If I have understood correctly, the Iowa caucus marked the beginning of the election of the world’s number one sheriff, and Donald Trump has not kicked his Republican rivals to the curb (quite the opposite, in fact). Ted Cruz thanked God after his victory, and indeed support on that scale was needed to finish in first place. The pope must be feeling jealous of this would-be Don Camillo’s direct line to the head honcho. This is because, as all the candidates believe in Him, the winner must have something really extraordinary to become God’s favorite. It’s almost like cheating — God doesn’t get involved in elections, except for in Iran. Well, we could also argue that each voter is a little part of God. Let’s just hope that in France things happen in a more secular manner. Money will play a less important role because instead of “in the dollar we trust,” we have less faith in the euro these days. Over here the job of president looks less fun, as we cannot say there are millionaires falling over themselves to be candidates. There is Bernard Tapie, but he’s not exactly at the top of his financial game, especially if he has to repay the money. It may not sound likely, but the prospect of a God-loving crazy man becoming the next leader of the planet is nonetheless somewhat worrying. In Hollywood, he will be known as “Planetor.” You get the impression that our own sheriff, however, will be in charge of a smaller county. At best, he will become the real boss’ deputy. We are secondary voters, on the outskirts of democracy.
Then there is Marco Rubio, who hopes to make his mark between Donald Trump and Ted Cruz. Rubio’s peculiarities look almost normal compared to the other two. But is it obligatory for a president to be normal? The fact that normality has become an electoral argument speaks volumes about the current state of democracy. We should also force candidates to take some tests, as it’s too easy to kid yourself that you’re normal, and the public should have the right to verify that it’s actually the case. There’s an exam for driving a car, so why not one for being in the driver’s seat of the world? The consequences could be catastrophic if a sadist or a hardline masochist were elected.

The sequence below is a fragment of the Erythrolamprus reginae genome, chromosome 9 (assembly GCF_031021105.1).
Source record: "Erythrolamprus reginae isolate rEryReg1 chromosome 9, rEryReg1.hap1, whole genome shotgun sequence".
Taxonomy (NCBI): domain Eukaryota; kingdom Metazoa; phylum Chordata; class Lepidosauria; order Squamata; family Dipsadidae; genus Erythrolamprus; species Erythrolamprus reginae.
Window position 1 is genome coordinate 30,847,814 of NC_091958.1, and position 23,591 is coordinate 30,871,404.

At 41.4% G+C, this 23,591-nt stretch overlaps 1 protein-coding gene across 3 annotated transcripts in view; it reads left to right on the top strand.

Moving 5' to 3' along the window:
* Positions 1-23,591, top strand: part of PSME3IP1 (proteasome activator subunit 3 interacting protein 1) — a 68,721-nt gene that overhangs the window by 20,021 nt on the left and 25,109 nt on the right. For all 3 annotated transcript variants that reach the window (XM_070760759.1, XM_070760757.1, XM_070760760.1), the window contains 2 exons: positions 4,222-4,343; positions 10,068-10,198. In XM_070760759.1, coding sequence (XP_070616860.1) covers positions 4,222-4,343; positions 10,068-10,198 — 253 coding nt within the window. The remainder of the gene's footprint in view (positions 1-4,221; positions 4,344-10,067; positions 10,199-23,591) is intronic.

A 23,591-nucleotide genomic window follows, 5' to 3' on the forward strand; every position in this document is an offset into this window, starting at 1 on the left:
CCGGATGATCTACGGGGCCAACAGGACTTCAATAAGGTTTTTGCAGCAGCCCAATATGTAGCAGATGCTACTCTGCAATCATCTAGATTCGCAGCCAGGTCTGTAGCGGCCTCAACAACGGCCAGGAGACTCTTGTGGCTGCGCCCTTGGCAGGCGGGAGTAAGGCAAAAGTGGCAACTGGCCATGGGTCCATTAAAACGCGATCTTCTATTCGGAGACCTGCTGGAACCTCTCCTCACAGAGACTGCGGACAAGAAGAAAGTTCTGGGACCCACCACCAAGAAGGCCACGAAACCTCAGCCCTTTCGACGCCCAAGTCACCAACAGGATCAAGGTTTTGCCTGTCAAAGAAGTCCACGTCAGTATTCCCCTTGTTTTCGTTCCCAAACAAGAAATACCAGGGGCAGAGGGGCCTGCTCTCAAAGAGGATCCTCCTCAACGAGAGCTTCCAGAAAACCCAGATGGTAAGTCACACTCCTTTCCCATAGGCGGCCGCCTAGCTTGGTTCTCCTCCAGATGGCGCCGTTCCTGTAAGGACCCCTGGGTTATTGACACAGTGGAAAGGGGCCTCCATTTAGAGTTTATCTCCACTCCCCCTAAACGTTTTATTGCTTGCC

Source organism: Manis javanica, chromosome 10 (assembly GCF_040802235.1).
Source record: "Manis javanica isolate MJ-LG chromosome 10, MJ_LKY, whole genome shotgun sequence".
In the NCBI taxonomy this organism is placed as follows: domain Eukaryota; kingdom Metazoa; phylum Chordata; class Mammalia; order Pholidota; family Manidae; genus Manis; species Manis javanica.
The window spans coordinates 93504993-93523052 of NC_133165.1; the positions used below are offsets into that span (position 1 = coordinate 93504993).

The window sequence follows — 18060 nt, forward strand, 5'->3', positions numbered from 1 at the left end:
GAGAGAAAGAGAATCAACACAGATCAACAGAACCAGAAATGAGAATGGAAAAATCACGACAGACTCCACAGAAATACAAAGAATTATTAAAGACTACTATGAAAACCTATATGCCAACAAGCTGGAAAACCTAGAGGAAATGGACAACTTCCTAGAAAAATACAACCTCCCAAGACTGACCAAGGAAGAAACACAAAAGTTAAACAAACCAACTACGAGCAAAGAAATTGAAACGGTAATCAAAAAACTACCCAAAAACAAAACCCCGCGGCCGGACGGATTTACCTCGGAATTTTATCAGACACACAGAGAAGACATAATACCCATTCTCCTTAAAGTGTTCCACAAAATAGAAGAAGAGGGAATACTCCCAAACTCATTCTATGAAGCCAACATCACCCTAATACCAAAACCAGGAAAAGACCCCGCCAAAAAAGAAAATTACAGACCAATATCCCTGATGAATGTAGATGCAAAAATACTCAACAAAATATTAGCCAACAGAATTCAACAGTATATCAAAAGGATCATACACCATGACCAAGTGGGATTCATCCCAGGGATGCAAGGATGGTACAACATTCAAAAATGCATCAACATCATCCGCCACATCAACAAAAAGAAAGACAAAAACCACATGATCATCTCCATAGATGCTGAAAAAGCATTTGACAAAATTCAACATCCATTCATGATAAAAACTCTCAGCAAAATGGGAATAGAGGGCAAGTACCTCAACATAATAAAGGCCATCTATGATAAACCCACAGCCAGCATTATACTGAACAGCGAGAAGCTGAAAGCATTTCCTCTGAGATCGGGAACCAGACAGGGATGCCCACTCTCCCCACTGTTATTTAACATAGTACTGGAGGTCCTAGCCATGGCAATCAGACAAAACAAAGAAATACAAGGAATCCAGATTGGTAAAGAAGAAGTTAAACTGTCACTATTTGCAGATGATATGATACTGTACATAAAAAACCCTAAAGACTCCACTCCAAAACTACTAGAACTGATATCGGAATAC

Between the Clintons and the Bushes, it looks like a family saga straight out of “Dallas” — several generations with oil in the background (and Jeb Bush is like black gold at the moment; he does not make the cut). Who, male or female, will be the next Bobby or J.R.?* Imagining François Hollande’s and Nicolas Sarkozy’s children and spouses squabbling over power in 15 years’ time is not overly appealing to voters. And what if it turned into Romeo and Juliet and their offspring fell in love? Would it end in horror or relief?
As we wait for the election of the next tomcat, the mice are dancing on all the battlefields. For Barack Obama, the possibility of marking his eight years in power with something beyond his half-censored Obamacare exists now or never. It must be hard for him to still be on the scene when everyone’s attention is turning elsewhere. It’s time to look on the bright side: “Donald Trump in the White House” would be huge if it were a television series. If I have understood correctly, there’s not a hair’s breadth between comedy and tragedy.
*Editor’s Note: Bobby and J.R. are two characters from the TV show “Dallas.”
About this publication